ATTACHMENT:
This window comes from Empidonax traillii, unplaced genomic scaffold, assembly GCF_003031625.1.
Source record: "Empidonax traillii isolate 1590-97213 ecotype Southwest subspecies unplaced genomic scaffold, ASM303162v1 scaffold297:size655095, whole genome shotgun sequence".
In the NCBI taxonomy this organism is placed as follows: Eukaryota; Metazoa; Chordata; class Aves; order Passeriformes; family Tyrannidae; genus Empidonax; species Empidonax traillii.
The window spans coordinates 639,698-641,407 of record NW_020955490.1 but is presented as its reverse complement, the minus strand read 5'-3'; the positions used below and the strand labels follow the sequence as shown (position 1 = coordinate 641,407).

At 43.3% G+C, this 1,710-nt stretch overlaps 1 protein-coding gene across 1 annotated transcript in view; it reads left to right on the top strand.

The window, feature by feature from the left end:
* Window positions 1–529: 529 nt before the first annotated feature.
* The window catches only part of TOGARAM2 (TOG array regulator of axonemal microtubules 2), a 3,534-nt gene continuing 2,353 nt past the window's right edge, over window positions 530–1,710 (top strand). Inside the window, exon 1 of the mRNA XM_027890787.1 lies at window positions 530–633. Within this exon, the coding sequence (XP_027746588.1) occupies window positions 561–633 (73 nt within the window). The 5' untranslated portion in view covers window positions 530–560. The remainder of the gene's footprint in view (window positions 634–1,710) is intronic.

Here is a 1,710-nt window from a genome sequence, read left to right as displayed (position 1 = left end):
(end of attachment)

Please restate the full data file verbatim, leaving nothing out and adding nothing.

This window comes from Empidonax traillii, unplaced genomic scaffold, assembly GCF_003031625.1.
Source record: "Empidonax traillii isolate 1590-97213 ecotype Southwest subspecies unplaced genomic scaffold, ASM303162v1 scaffold297:size655095, whole genome shotgun sequence".
In the NCBI taxonomy this organism is placed as follows: Eukaryota; Metazoa; Chordata; class Aves; order Passeriformes; family Tyrannidae; genus Empidonax; species Empidonax traillii.
The window spans coordinates 639,698-641,407 of record NW_020955490.1 but is presented as its reverse complement, the minus strand read 5'-3'; the positions used below and the strand labels follow the sequence as shown (position 1 = coordinate 641,407).

At 43.3% G+C, this 1,710-nt stretch overlaps 1 protein-coding gene across 1 annotated transcript in view; it reads left to right on the top strand.

The window, feature by feature from the left end:
* Window positions 1–529: 529 nt before the first annotated feature.
* The window catches only part of TOGARAM2 (TOG array regulator of axonemal microtubules 2), a 3,534-nt gene continuing 2,353 nt past the window's right edge, over window positions 530–1,710 (top strand). Inside the window, exon 1 of the mRNA XM_027890787.1 lies at window positions 530–633. Within this exon, the coding sequence (XP_027746588.1) occupies window positions 561–633 (73 nt within the window). The 5' untranslated portion in view covers window positions 530–560. The remainder of the gene's footprint in view (window positions 634–1,710) is intronic.

Here is a 1,710-nt window from a genome sequence, read left to right as displayed (position 1 = left end):